As the light-sensitive resins in which azido groups are incorporated into their molecules in the previous paragraph (4), there can be mentioned, for example, polyazido vinyl benzoate, polyazido vinyl phthalate, polyazido styrene, polyvinylazidobenzalacetal, polyvinylazidonaphthylacetal, azidobenzaldehyde phenolic resin, azidophenylamine formalin condensation polymer, azidopolymers of polyvinylalcohol, azidopolymers of cellulose such as azidophthalate of partially hydrolyzed cellulose acetate and azidopolymers such as gelatin and casein.

As the cinnamic acid type light-sensitive resins in the previous paragraph (5), there can be mentioned, for example, vinyl polymers such as vinyl polycinnamate, poly(m-vinyl nitrocinnamate), poly-α- cyanocinnamate, poly-α-vinyl nitrocinnamate, poly-β-vinyl nitrocinnamate, poly-β-vinyl chlorocinnamate, poly-β-vinyl chlorocinnamate, polycinnamylidenevinyl acetate, polyvinyloxyethyl cinnamate, polyvinylthioethyl cinnamate, poly(2-cinnamoyloxy-ethyl acrylate), poly(2-cinnamoyloxyethyl methacrylate), poly(cinnamoyloxyvinyl acetate), poly(p-cinnamoyloxy-vinylbenzene) and poly(p-cinnamoylstyrene); copolymers of these vinyl polymers and other polymers; polymers having opened oxirane rings such as glycidyl polycinnamate and glycinyl polycinnamylideneacetic acid; polymers each in which all or part of light-sensitive groups of a carboxylate is introduced into a polymer including an alkyl halide on its side chain by causing these compounds to carry out a polymerization reaction in a non-proton polare solvent, for example, polymers obtained by reacting salts of cinnamic acid or its derivatives with polychloroethylvinyl ether, polychlorovinyl acetate, poly(β-chloroethylacrylic acid ester), polyepichlorohydrin and polyepibromohydrin; and cationic polymers of vinyl ethers, for example, polyvinyloxyethyl cinnamate.

Of the cinnamic acid type light-sensitive resins, a mixture of an unsaturated light-sensitive polyester compound disclosed in the specification of U.S. Pat. No. 3,030,208 and a light-sensitive resin represented by the following chemical formula is highly preferable. The latter light-sensitive resin is a polymer including, as units, (A) --CH2 --CR1 COOR2 CO--CR3 ═CHa (CH ═CH)b R4 (wherein R1 is a hydrogen atom, a halogen atom, a nitrile group or a lower alkyl group, R2 is a bivalent aliphatic group, R3 is a hydrogen atom or a nitrile group, R4 is an aromatic nucleus, a and b each are 0 or 1 and a+b is 1 or 2), and (B) acrylic acid or methacrylic acid.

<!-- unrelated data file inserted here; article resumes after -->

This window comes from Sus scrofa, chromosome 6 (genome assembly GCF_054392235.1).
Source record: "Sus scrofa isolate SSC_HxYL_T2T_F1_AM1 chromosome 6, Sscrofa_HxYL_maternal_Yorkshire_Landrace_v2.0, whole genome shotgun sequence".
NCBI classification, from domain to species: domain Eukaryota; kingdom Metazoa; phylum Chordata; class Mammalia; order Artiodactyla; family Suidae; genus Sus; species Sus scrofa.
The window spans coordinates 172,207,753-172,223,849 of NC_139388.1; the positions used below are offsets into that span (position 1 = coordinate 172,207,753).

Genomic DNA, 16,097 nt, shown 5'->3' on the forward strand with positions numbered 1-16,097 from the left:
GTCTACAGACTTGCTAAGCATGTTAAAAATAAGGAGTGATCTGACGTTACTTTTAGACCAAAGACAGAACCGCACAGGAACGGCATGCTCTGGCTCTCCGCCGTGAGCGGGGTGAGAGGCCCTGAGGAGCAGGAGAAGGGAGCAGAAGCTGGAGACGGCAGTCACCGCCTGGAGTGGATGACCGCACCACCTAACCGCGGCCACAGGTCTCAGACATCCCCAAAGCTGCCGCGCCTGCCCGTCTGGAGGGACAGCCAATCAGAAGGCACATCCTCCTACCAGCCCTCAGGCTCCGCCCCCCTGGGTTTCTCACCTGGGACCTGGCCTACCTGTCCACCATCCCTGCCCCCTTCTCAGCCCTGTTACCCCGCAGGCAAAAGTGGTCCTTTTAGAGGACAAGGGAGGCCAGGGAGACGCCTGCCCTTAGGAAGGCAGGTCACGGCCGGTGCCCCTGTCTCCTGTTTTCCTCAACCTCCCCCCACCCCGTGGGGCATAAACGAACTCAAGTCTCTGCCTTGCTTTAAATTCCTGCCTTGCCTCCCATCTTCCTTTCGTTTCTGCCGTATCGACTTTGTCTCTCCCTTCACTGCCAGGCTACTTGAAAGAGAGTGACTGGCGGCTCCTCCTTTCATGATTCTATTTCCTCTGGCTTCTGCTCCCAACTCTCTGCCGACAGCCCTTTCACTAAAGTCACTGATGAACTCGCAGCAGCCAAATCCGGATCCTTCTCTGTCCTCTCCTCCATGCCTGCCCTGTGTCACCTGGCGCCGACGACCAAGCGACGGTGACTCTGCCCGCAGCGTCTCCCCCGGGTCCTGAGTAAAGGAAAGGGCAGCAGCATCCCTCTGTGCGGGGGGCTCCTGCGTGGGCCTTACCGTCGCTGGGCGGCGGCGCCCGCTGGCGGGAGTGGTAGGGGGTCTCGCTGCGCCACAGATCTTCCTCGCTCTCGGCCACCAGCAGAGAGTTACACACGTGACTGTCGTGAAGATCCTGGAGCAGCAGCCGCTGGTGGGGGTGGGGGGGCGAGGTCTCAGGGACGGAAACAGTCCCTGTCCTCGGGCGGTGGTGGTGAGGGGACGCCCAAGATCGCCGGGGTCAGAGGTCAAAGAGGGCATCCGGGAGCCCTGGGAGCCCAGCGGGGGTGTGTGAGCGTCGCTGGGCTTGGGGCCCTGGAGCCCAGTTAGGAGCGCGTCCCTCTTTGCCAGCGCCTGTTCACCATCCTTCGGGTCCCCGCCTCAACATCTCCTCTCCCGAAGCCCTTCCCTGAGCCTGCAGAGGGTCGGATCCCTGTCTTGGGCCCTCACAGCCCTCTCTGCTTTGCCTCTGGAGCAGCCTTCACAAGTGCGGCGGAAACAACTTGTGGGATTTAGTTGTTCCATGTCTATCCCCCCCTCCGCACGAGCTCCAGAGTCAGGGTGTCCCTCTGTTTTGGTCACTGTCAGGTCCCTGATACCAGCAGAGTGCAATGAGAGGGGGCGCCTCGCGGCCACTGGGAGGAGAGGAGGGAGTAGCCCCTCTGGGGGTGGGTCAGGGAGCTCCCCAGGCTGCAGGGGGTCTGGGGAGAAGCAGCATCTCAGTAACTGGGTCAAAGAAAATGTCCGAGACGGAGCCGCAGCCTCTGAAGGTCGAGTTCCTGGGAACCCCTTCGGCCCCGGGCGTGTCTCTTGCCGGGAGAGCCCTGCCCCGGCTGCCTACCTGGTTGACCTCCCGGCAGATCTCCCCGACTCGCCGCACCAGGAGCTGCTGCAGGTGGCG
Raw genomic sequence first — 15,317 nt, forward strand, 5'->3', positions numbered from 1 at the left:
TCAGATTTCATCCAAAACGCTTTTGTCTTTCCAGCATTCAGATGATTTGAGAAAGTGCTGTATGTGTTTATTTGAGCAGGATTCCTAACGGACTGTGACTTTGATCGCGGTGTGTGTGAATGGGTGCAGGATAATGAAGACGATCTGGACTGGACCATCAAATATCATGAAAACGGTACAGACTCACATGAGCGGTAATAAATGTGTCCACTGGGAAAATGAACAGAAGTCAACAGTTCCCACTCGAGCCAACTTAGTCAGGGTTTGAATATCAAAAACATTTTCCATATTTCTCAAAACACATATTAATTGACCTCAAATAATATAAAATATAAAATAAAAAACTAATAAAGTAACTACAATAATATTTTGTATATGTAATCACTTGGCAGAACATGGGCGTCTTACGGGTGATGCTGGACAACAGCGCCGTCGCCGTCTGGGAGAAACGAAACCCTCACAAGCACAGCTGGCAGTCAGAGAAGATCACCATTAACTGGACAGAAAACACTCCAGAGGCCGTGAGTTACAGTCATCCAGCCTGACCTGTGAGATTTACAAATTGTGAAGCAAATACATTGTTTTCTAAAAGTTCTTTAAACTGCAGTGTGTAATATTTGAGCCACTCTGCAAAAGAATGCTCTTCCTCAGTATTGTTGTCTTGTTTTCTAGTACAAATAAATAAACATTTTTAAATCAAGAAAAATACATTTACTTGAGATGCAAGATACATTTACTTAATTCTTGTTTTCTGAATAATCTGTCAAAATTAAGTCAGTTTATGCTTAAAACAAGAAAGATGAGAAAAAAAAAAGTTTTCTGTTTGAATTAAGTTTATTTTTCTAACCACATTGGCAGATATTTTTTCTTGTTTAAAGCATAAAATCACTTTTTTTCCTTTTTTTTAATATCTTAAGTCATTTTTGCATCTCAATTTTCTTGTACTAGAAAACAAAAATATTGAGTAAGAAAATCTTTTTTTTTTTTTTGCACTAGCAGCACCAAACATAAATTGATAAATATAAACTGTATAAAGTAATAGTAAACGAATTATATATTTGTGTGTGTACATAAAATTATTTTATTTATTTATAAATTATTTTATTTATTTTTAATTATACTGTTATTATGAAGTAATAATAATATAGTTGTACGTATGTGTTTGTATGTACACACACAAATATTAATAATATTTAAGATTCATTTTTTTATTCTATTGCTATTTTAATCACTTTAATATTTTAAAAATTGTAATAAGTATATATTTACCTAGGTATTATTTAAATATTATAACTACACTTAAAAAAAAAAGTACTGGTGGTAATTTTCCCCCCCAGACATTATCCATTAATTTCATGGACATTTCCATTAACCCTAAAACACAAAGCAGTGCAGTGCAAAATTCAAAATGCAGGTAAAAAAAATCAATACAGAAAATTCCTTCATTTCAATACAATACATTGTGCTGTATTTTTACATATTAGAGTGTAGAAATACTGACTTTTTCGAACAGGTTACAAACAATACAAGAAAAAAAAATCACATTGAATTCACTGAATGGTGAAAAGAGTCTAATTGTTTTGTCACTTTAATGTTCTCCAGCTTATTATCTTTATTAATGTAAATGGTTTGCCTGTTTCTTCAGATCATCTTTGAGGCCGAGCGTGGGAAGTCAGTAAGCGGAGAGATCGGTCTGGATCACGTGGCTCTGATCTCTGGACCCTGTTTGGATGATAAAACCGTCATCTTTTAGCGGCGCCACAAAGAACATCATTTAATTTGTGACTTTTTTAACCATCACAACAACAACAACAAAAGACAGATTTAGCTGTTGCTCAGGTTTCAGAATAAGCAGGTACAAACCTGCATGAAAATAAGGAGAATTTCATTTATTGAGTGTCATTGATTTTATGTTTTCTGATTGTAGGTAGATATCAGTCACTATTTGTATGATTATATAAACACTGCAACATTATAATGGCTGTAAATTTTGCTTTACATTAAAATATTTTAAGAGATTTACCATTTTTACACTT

As examples of the photopolymerization type light-sensitive resins having ethylenic unsaturated double bonds in the previous paragraph (6), specific monomers and polymerizable materials are disclosed in the specifications of U.S. Pat. Nos. 276,083 and 3,060,026, but suitable examples of the monomers include acrylates and methacrylates of polyhydric alcohols, for example, acrylates and methacrylates of ethylene glycol, triethylene glycol, tetraethylene glycol, propylene glycol, trimethylolpropane, pentaerythritol, neopentyl glycol and the like. There can be also used esters of acrylic acid and methacrylic acid and those which are introduced from bisphenol A in a manner of modification, for example, a reaction product of a bisphenol A-epichlorohydrin type epoxy resin prepolymer and acrylic acid or methacrylic acid, and an ester of acrylic acid or methacrylic acid and an addition product between bisphenol A and an alkylene oxide or a product obtained by hydrogenizing the addition product. Further, usable examples include methylenebisacrylic amide; ethylenebisacrylic amide; bisacrylic amide or bismethacrylic amide of diamines such as ethylenediamine, propylenediamine, butylenediamine and pentamethylenediamine; a reaction product of diolmonoacrylate or diolmonomethacrylate and a diisocyanate; triacrylformal; and triacryl cyanurate.